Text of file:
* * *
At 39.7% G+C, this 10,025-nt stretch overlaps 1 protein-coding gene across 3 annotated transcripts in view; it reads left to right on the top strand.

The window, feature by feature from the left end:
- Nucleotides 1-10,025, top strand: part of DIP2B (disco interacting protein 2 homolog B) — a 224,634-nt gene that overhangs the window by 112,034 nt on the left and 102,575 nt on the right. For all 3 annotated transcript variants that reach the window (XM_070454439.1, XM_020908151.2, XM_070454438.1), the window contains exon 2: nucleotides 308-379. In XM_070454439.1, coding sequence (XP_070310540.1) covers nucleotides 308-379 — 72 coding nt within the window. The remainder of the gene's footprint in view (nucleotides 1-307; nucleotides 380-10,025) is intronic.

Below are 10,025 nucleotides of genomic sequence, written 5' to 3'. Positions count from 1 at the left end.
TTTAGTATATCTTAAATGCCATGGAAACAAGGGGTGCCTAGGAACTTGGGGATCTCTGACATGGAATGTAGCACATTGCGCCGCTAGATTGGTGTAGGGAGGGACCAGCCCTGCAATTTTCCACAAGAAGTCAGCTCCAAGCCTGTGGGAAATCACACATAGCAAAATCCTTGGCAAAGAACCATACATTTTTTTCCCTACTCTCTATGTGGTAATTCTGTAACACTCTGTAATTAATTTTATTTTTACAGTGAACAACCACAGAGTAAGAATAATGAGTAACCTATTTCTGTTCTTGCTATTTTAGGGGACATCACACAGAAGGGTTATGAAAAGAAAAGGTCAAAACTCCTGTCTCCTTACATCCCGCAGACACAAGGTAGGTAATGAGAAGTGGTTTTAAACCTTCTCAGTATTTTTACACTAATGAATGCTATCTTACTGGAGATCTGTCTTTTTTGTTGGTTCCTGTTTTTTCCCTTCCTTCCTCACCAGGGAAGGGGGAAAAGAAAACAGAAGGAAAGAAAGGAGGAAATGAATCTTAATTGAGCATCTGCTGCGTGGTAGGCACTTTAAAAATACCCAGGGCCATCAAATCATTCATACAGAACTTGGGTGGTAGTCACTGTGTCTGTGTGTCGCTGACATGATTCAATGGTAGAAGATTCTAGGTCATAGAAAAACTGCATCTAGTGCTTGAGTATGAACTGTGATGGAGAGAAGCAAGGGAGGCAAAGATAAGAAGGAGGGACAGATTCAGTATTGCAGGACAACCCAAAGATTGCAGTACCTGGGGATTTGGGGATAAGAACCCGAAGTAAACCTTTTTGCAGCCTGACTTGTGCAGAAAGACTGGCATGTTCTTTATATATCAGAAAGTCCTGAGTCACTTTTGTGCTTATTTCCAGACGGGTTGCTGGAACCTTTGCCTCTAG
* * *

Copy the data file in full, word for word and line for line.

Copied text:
At 39.7% G+C, this 10,025-nt stretch overlaps 1 protein-coding gene across 3 annotated transcripts in view; it reads left to right on the top strand.

The window, feature by feature from the left end:
- Nucleotides 1-10,025, top strand: part of DIP2B (disco interacting protein 2 homolog B) — a 224,634-nt gene that overhangs the window by 112,034 nt on the left and 102,575 nt on the right. For all 3 annotated transcript variants that reach the window (XM_070454439.1, XM_020908151.2, XM_070454438.1), the window contains exon 2: nucleotides 308-379. In XM_070454439.1, coding sequence (XP_070310540.1) covers nucleotides 308-379 — 72 coding nt within the window. The remainder of the gene's footprint in view (nucleotides 1-307; nucleotides 380-10,025) is intronic.

Below are 10,025 nucleotides of genomic sequence, written 5' to 3'. Positions count from 1 at the left end.
TTTAGTATATCTTAAATGCCATGGAAACAAGGGGTGCCTAGGAACTTGGGGATCTCTGACATGGAATGTAGCACATTGCGCCGCTAGATTGGTGTAGGGAGGGACCAGCCCTGCAATTTTCCACAAGAAGTCAGCTCCAAGCCTGTGGGAAATCACACATAGCAAAATCCTTGGCAAAGAACCATACATTTTTTTCCCTACTCTCTATGTGGTAATTCTGTAACACTCTGTAATTAATTTTATTTTTACAGTGAACAACCACAGAGTAAGAATAATGAGTAACCTATTTCTGTTCTTGCTATTTTAGGGGACATCACACAGAAGGGTTATGAAAAGAAAAGGTCAAAACTCCTGTCTCCTTACATCCCGCAGACACAAGGTAGGTAATGAGAAGTGGTTTTAAACCTTCTCAGTATTTTTACACTAATGAATGCTATCTTACTGGAGATCTGTCTTTTTTGTTGGTTCCTGTTTTTTCCCTTCCTTCCTCACCAGGGAAGGGGGAAAAGAAAACAGAAGGAAAGAAAGGAGGAAATGAATCTTAATTGAGCATCTGCTGCGTGGTAGGCACTTTAAAAATACCCAGGGCCATCAAATCATTCATACAGAACTTGGGTGGTAGTCACTGTGTCTGTGTGTCGCTGACATGATTCAATGGTAGAAGATTCTAGGTCATAGAAAAACTGCATCTAGTGCTTGAGTATGAACTGTGATGGAGAGAAGCAAGGGAGGCAAAGATAAGAAGGAGGGACAGATTCAGTATTGCAGGACAACCCAAAGATTGCAGTACCTGGGGATTTGGGGATAAGAACCCGAAGTAAACCTTTTTGCAGCCTGACTTGTGCAGAAAGACTGGCATGTTCTTTATATATCAGAAAGTCCTGAGTCACTTTTGTGCTTATTTCCAGACGGGTTGCTGGAACCTTTGCCTCTAG